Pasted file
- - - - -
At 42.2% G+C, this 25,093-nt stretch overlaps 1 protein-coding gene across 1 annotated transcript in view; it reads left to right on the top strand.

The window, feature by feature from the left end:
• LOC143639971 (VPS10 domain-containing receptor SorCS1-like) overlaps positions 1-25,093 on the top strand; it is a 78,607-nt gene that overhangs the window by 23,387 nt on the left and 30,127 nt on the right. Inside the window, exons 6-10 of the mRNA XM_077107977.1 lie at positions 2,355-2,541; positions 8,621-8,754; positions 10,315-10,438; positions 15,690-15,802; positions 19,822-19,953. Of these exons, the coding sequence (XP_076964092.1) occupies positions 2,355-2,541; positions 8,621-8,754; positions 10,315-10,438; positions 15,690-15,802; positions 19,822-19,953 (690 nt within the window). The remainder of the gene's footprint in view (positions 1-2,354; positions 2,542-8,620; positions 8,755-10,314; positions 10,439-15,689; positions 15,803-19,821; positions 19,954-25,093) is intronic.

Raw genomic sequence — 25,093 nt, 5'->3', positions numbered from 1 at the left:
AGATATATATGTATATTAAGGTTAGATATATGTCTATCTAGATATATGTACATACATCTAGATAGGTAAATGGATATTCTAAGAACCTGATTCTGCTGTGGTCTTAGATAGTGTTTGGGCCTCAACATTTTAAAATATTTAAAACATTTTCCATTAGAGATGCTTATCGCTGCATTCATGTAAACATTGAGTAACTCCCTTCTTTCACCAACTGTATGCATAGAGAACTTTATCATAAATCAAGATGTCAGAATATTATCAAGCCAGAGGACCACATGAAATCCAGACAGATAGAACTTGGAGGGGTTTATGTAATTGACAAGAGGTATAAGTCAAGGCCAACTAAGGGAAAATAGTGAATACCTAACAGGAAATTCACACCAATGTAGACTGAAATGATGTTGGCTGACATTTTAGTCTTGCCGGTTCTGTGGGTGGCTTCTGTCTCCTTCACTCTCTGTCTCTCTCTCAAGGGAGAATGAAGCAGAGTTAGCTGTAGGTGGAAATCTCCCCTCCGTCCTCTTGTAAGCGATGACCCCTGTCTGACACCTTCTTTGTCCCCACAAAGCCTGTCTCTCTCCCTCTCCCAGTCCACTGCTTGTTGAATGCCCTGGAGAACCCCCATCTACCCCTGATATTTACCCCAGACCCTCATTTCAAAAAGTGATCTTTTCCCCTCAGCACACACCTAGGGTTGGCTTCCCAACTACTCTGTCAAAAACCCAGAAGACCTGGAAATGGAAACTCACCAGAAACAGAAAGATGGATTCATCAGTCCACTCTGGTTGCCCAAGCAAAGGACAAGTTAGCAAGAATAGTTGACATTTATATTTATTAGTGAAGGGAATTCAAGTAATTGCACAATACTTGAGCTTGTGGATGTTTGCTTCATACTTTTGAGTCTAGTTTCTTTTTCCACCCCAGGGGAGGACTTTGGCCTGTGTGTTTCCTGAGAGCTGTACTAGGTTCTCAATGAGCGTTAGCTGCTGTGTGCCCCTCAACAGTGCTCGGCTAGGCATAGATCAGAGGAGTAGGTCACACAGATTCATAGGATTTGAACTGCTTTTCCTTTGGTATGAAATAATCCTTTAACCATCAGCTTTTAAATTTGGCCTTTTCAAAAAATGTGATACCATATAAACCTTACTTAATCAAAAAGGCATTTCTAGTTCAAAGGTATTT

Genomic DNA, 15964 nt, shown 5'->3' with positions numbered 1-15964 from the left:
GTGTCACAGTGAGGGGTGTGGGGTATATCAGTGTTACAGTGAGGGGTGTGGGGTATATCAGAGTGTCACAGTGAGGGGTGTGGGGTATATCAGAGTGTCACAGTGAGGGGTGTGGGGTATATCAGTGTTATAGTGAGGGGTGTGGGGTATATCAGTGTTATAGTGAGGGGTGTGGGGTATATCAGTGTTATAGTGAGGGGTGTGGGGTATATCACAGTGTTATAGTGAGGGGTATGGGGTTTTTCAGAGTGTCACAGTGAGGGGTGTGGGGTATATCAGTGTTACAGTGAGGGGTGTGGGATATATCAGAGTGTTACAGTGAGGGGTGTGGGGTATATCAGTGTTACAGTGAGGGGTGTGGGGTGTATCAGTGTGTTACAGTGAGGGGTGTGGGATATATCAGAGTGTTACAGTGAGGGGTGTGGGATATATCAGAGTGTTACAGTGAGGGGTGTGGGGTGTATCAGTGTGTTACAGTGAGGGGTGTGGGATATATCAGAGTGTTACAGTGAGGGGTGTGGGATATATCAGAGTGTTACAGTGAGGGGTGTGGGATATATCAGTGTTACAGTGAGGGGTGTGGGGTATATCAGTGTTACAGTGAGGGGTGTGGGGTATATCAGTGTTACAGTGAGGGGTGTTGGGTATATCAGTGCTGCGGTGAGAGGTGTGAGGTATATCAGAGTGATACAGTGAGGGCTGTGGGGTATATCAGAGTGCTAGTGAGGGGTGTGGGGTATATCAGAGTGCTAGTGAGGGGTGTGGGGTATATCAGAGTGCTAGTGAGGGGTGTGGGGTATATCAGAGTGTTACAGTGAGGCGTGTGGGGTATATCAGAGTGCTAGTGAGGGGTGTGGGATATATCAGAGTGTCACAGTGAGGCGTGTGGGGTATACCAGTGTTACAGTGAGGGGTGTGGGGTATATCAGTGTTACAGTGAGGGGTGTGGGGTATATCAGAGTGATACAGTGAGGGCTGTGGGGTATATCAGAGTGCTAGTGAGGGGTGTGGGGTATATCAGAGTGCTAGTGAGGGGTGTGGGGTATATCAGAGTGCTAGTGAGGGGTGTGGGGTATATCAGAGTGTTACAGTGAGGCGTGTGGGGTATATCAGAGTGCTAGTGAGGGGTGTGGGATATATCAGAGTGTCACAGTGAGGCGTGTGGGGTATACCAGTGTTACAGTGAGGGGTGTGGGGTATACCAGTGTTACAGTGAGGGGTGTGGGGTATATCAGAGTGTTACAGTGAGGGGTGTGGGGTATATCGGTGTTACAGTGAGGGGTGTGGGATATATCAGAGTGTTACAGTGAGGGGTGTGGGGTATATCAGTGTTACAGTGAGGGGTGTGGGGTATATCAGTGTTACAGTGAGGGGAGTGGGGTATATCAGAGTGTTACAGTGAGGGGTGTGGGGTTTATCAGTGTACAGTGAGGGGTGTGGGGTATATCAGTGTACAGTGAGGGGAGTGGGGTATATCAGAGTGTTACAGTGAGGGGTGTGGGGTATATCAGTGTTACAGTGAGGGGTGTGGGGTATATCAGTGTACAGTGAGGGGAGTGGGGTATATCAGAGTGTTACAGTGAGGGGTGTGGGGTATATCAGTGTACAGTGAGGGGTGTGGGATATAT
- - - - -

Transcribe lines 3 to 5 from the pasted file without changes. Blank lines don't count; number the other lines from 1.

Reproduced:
• LOC143639971 (VPS10 domain-containing receptor SorCS1-like) overlaps positions 1-25,093 on the top strand; it is a 78,607-nt gene that overhangs the window by 23,387 nt on the left and 30,127 nt on the right. Inside the window, exons 6-10 of the mRNA XM_077107977.1 lie at positions 2,355-2,541; positions 8,621-8,754; positions 10,315-10,438; positions 15,690-15,802; positions 19,822-19,953. Of these exons, the coding sequence (XP_076964092.1) occupies positions 2,355-2,541; positions 8,621-8,754; positions 10,315-10,438; positions 15,690-15,802; positions 19,822-19,953 (690 nt within the window). The remainder of the gene's footprint in view (positions 1-2,354; positions 2,542-8,620; positions 8,755-10,314; positions 10,439-15,689; positions 15,803-19,821; positions 19,954-25,093) is intronic.

Raw genomic sequence — 25,093 nt, 5'->3', positions numbered from 1 at the left:
AGATATATATGTATATTAAGGTTAGATATATGTCTATCTAGATATATGTACATACATCTAGATAGGTAAATGGATATTCTAAGAACCTGATTCTGCTGTGGTCTTAGATAGTGTTTGGGCCTCAACATTTTAAAATATTTAAAACATTTTCCATTAGAGATGCTTATCGCTGCATTCATGTAAACATTGAGTAACTCCCTTCTTTCACCAACTGTATGCATAGAGAACTTTATCATAAATCAAGATGTCAGAATATTATCAAGCCAGAGGACCACATGAAATCCAGACAGATAGAACTTGGAGGGGTTTATGTAATTGACAAGAGGTATAAGTCAAGGCCAACTAAGGGAAAATAGTGAATACCTAACAGGAAATTCACACCAATGTAGACTGAAATGATGTTGGCTGACATTTTAGTCTTGCCGGTTCTGTGGGTGGCTTCTGTCTCCTTCACTCTCTGTCTCTCTCTCAAGGGAGAATGAAGCAGAGTTAGCTGTAGGTGGAAATCTCCCCTCCGTCCTCTTGTAAGCGATGACCCCTGTCTGACACCTTCTTTGTCCCCACAAAGCCTGTCTCTCTCCCTCTCCCAGTCCACTGCTTGTTGAATGCCCTGGAGAACCCCCATCTACCCCTGATATTTACCCCAGACCCTCATTTCAAAAAGTGATCTTTTCCCCTCAGCACACACCTAGGGTTGGCTTCCCAACTACTCTGTCAAAAACCCAGAAGACCTGGAAATGGAAACTCACCAGAAACAGAAAGATGGATTCATCAGTCCACTCTGGTTGCCCAAGCAAAGGACAAGTTAGCAAGAATAGTTGACATTTATATTTATTAGTGAAGGGAATTCAAGTAATTGCACAATACTTGAGCTTGTGGATGTTTGCTTCATACTTTTGAGTCTAGTTTCTTTTTCCACCCCAGGGGAGGACTTTGGCCTGTGTGTTTCCTGAGAGCTGTACTAGGTTCTCAATGAGCGTTAGCTGCTGTGTGCCCCTCAACAGTGCTCGGCTAGGCATAGATCAGAGGAGTAGGTCACACAGATTCATAGGATTTGAACTGCTTTTCCTTTGGTATGAAATAATCCTTTAACCATCAGCTTTTAAATTTGGCCTTTTCAAAAAATGTGATACCATATAAACCTTACTTAATCAAAAAGGCATTTCTAGTTCAAAGGTATTT